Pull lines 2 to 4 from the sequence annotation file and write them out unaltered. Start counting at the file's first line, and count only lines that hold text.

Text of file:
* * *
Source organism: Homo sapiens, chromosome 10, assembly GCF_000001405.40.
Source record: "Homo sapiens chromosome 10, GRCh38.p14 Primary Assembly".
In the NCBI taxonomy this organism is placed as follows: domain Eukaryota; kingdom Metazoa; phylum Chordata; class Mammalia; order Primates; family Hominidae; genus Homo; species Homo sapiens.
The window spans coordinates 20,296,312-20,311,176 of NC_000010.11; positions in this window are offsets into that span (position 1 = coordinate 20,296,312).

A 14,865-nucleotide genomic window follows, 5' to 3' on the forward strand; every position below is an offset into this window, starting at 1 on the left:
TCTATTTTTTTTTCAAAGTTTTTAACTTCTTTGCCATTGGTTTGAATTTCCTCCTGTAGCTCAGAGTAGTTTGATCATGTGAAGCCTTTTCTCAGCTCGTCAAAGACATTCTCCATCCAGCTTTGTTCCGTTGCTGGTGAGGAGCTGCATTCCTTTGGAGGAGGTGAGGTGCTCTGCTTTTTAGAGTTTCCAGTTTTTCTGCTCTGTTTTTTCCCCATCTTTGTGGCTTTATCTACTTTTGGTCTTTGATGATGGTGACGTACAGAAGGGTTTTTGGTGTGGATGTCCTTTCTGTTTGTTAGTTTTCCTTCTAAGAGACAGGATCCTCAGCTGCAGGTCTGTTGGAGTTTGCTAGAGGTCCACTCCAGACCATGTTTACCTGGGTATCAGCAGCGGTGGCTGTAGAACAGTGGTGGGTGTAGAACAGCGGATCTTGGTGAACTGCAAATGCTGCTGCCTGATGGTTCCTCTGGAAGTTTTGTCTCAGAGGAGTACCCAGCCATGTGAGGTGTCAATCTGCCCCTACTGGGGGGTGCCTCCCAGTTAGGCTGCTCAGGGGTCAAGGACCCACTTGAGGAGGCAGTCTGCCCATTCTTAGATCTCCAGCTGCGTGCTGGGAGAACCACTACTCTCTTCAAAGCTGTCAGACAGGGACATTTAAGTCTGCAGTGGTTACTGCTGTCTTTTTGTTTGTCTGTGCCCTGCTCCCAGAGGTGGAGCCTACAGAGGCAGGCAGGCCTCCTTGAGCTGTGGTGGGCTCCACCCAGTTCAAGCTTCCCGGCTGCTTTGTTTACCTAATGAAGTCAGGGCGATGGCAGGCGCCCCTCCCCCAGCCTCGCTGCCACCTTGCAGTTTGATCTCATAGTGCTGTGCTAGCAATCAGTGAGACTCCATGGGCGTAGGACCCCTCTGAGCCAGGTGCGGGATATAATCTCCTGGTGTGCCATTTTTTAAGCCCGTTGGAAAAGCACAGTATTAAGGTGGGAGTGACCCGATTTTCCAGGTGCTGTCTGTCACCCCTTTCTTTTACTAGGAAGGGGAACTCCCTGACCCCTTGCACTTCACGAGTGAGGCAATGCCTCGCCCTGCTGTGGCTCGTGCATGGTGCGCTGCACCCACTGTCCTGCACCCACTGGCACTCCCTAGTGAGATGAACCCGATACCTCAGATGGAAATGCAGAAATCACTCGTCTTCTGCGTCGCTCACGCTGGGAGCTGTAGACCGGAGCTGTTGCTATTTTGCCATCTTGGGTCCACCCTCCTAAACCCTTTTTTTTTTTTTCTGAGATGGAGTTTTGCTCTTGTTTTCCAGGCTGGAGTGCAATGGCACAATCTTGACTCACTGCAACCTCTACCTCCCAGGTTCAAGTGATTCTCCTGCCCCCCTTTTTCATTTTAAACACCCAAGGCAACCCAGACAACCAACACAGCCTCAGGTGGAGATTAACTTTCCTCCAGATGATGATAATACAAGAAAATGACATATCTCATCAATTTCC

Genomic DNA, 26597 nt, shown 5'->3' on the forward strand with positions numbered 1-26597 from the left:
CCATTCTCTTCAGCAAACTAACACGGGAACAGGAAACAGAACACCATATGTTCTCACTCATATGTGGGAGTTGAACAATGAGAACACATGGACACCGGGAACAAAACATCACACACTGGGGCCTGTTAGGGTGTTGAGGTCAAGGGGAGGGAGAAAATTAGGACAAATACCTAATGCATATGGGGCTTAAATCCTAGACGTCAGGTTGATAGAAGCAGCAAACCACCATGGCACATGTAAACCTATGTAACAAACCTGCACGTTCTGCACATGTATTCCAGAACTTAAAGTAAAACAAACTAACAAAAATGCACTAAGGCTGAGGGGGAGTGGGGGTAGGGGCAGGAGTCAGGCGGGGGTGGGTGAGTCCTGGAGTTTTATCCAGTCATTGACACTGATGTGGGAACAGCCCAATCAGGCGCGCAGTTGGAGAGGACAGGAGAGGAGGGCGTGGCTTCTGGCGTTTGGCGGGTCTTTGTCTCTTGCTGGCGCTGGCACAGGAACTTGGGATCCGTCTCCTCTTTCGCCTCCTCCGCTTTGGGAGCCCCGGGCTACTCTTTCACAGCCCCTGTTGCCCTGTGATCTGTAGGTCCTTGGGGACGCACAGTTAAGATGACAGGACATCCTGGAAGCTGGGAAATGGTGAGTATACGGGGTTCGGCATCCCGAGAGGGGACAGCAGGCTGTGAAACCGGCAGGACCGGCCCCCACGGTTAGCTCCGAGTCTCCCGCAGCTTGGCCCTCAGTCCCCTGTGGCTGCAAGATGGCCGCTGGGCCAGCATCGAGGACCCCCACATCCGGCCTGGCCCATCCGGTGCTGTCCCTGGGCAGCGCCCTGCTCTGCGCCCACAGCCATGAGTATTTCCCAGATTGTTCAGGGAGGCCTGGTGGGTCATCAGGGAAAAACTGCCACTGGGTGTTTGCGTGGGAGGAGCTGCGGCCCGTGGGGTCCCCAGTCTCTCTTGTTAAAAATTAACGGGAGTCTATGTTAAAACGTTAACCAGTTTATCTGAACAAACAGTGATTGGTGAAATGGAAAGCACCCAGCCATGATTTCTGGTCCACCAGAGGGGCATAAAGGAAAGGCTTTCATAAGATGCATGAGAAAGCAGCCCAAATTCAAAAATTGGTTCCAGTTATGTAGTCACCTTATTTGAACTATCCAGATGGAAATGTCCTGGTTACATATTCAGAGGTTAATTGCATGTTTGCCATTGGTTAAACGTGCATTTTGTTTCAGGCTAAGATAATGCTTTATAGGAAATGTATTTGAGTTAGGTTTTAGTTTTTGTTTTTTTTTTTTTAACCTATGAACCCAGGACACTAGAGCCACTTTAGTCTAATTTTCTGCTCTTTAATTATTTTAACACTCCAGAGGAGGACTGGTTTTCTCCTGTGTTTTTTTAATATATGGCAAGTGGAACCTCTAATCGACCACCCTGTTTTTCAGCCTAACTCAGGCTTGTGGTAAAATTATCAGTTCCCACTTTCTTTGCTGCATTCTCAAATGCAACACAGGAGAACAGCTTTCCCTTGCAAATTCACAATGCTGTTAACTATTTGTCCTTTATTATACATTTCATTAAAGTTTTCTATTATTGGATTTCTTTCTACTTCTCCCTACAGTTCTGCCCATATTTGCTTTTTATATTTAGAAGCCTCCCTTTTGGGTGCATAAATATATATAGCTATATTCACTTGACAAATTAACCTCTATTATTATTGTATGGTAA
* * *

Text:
Source record: "Homo sapiens chromosome 10, GRCh38.p14 Primary Assembly".
In the NCBI taxonomy this organism is placed as follows: domain Eukaryota; kingdom Metazoa; phylum Chordata; class Mammalia; order Primates; family Hominidae; genus Homo; species Homo sapiens.
The window spans coordinates 20,296,312-20,311,176 of NC_000010.11; positions in this window are offsets into that span (position 1 = coordinate 20,296,312).